We have some new information about Obamacare’s impact. It’s encouraging, but you should treat it the same way you should treat all of the early information: With plenty of caution.
The data comes from Gallup, the polling firm that has provided the most thorough tracking of the law’s reach so far. On Wednesday afternoon, the organization released a new set of findings. Most important among them? According to Gallup, about 4 percent of American adults report that they are newly insured as of this spring. The figure is consistent with previous Gallup findings, which suggested that the number of people without health insurance had fallen by about 7 million people through late March.
That's less than what the Congressional Budget Office expected to see this year (thought it's hard to say by how much, since Gallup and CBO aren't counting the same way). But the most recent Gallup polling, from the end of open enrollment in early April, suggests the number of uninsured will come down further by the end of the month. And that still wouldn't account for people who will get insurance later in the year, either because they will sign up for Medicaid (which doesn't have a limited enrollment window) or get access to the new marketplaces because of life changes (such as a divorce or lost job).
Still, the statistic masks plenty of ambiguity. Among other things, Gallup got that result by asking people whether they had gotten insurance this year—and then, if they said yes, whether they had insurance last year. Not everybody will interpret that question the same way. (Some will think it refers to the entire calendar year, while others will think it refers to their status at the end of December.) That introduces uncertainty, enough that you shouldn't take that figure too literally. It could be higher and it could be lower.
You should also be cautious about making too much about Gallup’s other findings, which focus on who the newly insured are. Again, it’s the kind of news the law’s supporters have been hoping to hear. Gallup found that the newly insured tend to be slightly younger than the population as a whole—and that they report pretty average health status. A big worry about the Affordable Care Act is that older, sicker people would sign up in disproportionately high numbers. Gallup’s numbers would suggest that isn’t happening.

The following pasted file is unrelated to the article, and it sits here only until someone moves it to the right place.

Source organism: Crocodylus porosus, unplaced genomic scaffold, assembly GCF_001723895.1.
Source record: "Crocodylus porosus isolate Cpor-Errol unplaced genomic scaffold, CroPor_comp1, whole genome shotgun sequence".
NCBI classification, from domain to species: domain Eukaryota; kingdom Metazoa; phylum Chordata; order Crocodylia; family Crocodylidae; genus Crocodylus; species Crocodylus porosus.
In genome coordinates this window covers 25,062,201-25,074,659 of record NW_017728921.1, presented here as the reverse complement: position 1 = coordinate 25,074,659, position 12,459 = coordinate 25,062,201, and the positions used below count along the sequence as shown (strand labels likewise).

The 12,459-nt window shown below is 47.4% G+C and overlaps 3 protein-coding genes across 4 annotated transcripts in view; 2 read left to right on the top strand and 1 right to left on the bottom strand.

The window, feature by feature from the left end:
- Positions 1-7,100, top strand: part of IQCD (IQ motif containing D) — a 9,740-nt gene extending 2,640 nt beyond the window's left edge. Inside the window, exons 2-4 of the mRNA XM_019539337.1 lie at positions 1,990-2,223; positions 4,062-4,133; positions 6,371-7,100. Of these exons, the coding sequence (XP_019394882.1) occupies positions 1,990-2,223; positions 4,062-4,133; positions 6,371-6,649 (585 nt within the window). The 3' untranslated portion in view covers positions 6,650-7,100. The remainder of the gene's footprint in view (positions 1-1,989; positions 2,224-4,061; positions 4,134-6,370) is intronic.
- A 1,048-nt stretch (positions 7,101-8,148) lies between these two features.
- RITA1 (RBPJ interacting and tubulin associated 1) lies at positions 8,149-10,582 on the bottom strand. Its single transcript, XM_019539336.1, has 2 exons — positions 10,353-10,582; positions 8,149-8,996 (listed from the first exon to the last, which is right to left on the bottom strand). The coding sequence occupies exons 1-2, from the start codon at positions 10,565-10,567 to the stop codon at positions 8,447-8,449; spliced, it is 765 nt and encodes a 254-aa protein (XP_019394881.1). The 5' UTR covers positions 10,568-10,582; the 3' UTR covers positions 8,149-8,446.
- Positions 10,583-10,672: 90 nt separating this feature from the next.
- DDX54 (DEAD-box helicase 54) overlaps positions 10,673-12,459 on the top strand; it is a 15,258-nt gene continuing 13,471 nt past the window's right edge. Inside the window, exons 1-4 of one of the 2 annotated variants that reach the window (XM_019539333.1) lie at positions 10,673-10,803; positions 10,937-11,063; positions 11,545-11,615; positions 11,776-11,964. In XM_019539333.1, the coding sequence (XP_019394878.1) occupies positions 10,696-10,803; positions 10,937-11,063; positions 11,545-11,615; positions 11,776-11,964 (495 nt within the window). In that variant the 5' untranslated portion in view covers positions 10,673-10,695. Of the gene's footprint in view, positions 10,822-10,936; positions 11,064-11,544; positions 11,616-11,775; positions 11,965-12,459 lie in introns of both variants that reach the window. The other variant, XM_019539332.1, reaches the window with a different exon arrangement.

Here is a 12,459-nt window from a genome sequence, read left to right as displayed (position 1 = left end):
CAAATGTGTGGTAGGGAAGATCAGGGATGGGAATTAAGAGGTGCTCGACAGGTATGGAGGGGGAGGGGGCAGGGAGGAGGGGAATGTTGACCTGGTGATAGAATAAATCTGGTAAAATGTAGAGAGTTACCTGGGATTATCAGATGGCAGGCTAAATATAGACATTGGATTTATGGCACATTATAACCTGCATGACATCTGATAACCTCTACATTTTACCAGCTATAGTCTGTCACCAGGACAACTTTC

But these results, too, may not be so precise. Gallup’s sample size of newly insured people is just 649 people. According to the methodology explanation, the margin of error for that sample is plus or minus 5 percentage points. The margin of error for questions among just those who signed up for insurance through the new marketplaces, and those who did not—in other words, the two groups that make up that 649—is 7 percentage points. Those aren't huge. But when it comes to statistics that are dependent on subjective answers to questions—for example, whether health status is good or poor—the responses themselves can be misleading.
None of this makes the survey inconsequential. While none of the survey findings to date are definitive, together they are a powerful rejoinder to the assumption—prevalent not just among conservatives but even among some liberals—that Obamacare has been a fiasco. It's not clear how big a difference it's making, or whether people will think that difference justifies the law's costs. But it's certainly making a difference. “It’s more confirmation that we are seeing gains in insurance coverage as the ACA rolls out,” says Sharon Long, a senior fellow at the Urban Institute, which has produced studies with similarly encouraging results. “It is a limitation that it’s a small sample, but we can learn more as Gallup goes forward with these new survey questions.”
Note: This item has been updated. Among other things, I had understood "newly insured" in this case to mean a net change in the uninsured. I also hadn't noticed the early April polling. I've modified the text accordingly.